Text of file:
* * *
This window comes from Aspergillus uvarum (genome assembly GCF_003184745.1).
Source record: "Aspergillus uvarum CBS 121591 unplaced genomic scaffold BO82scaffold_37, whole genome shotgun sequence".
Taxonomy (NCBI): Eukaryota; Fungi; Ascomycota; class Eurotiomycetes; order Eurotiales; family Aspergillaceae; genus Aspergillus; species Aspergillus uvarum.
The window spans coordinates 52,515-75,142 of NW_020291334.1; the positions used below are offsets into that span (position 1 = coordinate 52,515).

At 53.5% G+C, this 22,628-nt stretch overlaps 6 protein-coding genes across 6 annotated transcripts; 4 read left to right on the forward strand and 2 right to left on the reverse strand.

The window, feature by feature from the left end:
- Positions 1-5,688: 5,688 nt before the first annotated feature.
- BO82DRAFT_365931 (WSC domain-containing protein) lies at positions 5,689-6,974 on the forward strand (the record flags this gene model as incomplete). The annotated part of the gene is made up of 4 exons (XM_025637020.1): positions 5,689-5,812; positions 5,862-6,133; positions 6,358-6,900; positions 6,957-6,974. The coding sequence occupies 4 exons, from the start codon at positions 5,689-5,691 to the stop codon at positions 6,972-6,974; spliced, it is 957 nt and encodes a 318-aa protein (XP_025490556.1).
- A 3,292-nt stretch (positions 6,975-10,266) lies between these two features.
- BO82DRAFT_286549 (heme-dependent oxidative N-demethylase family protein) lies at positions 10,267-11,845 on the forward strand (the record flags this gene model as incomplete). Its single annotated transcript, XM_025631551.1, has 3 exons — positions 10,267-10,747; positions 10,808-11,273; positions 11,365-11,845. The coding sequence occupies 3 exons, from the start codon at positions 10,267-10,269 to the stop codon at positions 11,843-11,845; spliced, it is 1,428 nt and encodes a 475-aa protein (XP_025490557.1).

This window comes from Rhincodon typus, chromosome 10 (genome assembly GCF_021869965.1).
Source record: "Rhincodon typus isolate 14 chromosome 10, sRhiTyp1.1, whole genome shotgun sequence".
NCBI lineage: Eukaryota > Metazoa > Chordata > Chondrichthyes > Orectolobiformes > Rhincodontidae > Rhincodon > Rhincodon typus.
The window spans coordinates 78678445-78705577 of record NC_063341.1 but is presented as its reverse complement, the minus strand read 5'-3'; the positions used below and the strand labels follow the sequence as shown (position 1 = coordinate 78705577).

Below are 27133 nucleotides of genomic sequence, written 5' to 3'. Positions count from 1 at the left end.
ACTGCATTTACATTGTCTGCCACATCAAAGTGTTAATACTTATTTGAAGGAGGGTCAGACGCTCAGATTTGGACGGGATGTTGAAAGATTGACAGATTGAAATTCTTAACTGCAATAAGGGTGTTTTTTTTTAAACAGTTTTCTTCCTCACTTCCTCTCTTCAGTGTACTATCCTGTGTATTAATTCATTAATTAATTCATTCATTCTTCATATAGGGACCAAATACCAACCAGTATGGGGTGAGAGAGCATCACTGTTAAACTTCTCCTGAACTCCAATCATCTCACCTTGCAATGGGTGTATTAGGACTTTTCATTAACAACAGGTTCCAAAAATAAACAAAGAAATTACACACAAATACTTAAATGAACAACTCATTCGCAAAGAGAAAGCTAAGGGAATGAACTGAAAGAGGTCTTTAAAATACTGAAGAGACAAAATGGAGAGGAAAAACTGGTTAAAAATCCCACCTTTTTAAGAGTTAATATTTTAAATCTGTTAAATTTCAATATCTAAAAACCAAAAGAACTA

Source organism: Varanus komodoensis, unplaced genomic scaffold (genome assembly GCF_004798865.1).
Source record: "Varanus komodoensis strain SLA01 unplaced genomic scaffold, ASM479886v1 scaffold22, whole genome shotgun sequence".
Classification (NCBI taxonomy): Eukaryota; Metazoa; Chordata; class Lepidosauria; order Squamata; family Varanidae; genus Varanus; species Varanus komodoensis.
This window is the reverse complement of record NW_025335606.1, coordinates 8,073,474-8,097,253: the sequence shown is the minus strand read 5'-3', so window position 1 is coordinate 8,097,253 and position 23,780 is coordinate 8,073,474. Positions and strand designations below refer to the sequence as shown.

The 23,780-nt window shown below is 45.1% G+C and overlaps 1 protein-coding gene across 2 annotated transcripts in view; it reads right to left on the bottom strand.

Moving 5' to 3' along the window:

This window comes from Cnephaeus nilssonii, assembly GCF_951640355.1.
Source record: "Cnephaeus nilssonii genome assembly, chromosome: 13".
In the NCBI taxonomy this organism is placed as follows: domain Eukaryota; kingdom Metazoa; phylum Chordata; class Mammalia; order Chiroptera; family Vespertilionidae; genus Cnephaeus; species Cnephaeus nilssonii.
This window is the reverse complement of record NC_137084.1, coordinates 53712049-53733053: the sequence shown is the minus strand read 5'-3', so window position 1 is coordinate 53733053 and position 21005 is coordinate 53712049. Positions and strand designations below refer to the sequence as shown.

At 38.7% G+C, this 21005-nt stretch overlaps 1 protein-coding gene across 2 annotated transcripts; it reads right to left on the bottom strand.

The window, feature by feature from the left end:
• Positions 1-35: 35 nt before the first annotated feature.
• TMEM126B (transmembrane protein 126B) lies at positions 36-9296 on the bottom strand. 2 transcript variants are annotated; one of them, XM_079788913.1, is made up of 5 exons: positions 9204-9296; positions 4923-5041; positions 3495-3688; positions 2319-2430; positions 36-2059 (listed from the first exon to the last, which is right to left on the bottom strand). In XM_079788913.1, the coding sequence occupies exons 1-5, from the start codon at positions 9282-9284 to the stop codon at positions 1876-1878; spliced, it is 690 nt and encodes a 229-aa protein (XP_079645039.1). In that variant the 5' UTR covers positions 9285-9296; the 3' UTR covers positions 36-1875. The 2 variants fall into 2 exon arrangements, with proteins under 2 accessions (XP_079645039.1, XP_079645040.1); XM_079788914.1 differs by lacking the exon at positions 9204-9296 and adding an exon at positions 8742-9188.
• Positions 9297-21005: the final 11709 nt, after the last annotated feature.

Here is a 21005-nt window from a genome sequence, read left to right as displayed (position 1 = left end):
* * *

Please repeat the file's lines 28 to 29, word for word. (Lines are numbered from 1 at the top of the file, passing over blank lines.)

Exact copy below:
The window, feature by feature from the left end:
• Positions 1-35: 35 nt before the first annotated feature.